Wednesday, 2 November 2011

Hantavirus: Possibility of human-to-human transmission cannot be ruled out

Syed Akbar
Hyderabad, Nov 1: The identification of the serotype of the Hantavirus
that is reported from parts of the State is essential to know if the
virus is capable of causing infection from person to person. There are
instances of a few of the Hantaviruses circulating in South American
countries spreading person-to-person infection. But there are no
medical records of the Hantaviruses present in North America causing
such infection.

The types present in Asian countries are quite different from those
circulating in the Americas. Whether the Hantavirus that had
reportedly infected a person in Karimnagar and three others in Nellore
is one of those already identified and belong to the Asian group or
had undergone mutation to become more virulent is not known. There are
no records of Asian groups spreading from person-to-person.
Scientists, however are divided over the person-to-person transmission
of the Hantavirus. They do not rule out the possibility, in case the
virus had mutated to achieve such capability.

For instance swine flu virus, which was originally transmitted between
pigs, became mutant to infect human beings and then it gain the power
to transmit from person to person. But scientists do not want to jump
to conclusion before studying the virus in detail. They however, agree
that the Hantavirus did not yet had its word, since it is a new and
emerging pathogen.

"Person-to-person transmission of Hantavirus has not been commonly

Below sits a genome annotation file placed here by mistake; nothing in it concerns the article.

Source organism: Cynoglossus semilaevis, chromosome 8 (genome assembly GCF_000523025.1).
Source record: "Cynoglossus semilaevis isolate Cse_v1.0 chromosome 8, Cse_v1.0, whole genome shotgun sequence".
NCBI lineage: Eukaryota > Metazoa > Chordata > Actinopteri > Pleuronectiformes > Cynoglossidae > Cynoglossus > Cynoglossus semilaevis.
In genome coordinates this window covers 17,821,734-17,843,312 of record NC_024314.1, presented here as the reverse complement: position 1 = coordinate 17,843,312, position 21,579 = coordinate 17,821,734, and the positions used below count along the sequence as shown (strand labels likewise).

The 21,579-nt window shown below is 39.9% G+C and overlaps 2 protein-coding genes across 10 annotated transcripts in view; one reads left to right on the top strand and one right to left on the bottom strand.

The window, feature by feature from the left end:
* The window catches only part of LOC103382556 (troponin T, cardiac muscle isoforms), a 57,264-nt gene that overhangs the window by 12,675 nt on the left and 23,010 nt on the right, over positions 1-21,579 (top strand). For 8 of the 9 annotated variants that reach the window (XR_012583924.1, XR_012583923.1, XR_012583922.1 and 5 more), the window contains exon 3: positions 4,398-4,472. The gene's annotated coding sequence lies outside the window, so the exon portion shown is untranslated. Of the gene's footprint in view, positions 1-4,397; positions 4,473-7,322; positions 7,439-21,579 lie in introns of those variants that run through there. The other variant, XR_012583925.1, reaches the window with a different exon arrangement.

reported so far. About 21 species have been described in the
literature. Hantaviruses are described as emerging pathogens as newer
serotypes are being discovered in many areas non-endemic to them. The
Hantaviruses are the RNA viruses. The probability of mutation is
always higher in the
RNA viruses. Such mutational events help these viruses in their immune
evasion capacity," said Dr Sunit K Singh, senior scientist from the
Centre for Cellular and Molecular Biology.

A report in Lancet refers to a dentist in Bosnia and Herzegovina, who
developed HFRS after being injured with contaminated forceps during
tooth extraction in a patient with HFRS. The dentist had never been in
a forest and denied any contact with rodents. This case could be the
first evidence of possible human-to-human transmission of Hantavirus
in Europe.

A team of Argentine and US researchers investigating the 1996 Argentine
outbreak has found epidemiological evidence that "strongly suggests"
person-to-person transmission. Person-to-person transmission in North
America has not been reported. A few situations of Hantavirus
pulmonary syndrome in South America suggests person-to-person
transmission is possible.

The Centers for Disease Control and Diagnosis, USA, points out
"although person-to-person spread has not been documented with any of
the other
known Hantaviruses, we were concerned because we were dealing with a
new agent".

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Syed Akbar at the 11th Conference of Parties to the United Nations Convention on Biological Diversity